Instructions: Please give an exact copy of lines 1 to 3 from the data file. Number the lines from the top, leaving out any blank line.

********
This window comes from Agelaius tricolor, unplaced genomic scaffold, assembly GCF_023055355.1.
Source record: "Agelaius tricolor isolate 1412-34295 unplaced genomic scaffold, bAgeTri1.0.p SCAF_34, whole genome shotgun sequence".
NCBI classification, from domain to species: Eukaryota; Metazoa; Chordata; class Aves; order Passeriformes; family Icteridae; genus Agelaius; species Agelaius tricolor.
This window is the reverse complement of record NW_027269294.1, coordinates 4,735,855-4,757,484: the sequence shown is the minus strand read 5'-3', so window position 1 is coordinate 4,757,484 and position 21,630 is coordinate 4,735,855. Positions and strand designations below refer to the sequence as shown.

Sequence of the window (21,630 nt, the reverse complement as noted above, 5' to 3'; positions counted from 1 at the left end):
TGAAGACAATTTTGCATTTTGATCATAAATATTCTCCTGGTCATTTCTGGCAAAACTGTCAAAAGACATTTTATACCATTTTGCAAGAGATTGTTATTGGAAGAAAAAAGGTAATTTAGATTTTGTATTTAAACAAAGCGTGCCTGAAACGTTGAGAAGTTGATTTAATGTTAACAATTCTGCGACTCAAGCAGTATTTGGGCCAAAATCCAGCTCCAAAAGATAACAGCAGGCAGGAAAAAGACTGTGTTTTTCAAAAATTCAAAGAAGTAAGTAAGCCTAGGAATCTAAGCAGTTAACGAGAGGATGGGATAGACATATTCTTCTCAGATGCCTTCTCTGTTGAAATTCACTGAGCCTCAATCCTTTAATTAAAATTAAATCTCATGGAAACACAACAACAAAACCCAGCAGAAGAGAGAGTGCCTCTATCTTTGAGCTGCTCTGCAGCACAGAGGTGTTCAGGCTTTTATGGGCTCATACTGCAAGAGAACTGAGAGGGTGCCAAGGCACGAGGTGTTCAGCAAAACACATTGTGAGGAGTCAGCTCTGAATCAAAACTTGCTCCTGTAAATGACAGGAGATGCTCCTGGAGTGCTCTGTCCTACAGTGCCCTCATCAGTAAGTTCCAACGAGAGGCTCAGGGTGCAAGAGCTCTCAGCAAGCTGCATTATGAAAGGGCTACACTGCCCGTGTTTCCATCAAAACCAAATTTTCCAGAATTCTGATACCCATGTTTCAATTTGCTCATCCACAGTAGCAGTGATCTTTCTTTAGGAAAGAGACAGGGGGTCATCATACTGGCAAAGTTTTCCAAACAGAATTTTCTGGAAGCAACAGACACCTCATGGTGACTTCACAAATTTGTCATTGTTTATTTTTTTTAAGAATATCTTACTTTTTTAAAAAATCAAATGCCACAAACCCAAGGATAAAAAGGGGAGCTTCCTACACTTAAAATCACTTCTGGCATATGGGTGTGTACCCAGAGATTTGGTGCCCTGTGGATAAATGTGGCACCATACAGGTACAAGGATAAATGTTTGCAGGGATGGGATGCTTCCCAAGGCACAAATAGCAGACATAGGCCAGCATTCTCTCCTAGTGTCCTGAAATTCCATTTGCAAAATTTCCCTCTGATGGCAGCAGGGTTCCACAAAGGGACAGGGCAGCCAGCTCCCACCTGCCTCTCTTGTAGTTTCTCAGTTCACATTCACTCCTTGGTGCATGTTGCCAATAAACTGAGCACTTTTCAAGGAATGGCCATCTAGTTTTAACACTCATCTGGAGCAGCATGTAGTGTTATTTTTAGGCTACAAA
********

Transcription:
This window comes from Agelaius tricolor, unplaced genomic scaffold, assembly GCF_023055355.1.
Source record: "Agelaius tricolor isolate 1412-34295 unplaced genomic scaffold, bAgeTri1.0.p SCAF_34, whole genome shotgun sequence".
NCBI classification, from domain to species: Eukaryota; Metazoa; Chordata; class Aves; order Passeriformes; family Icteridae; genus Agelaius; species Agelaius tricolor.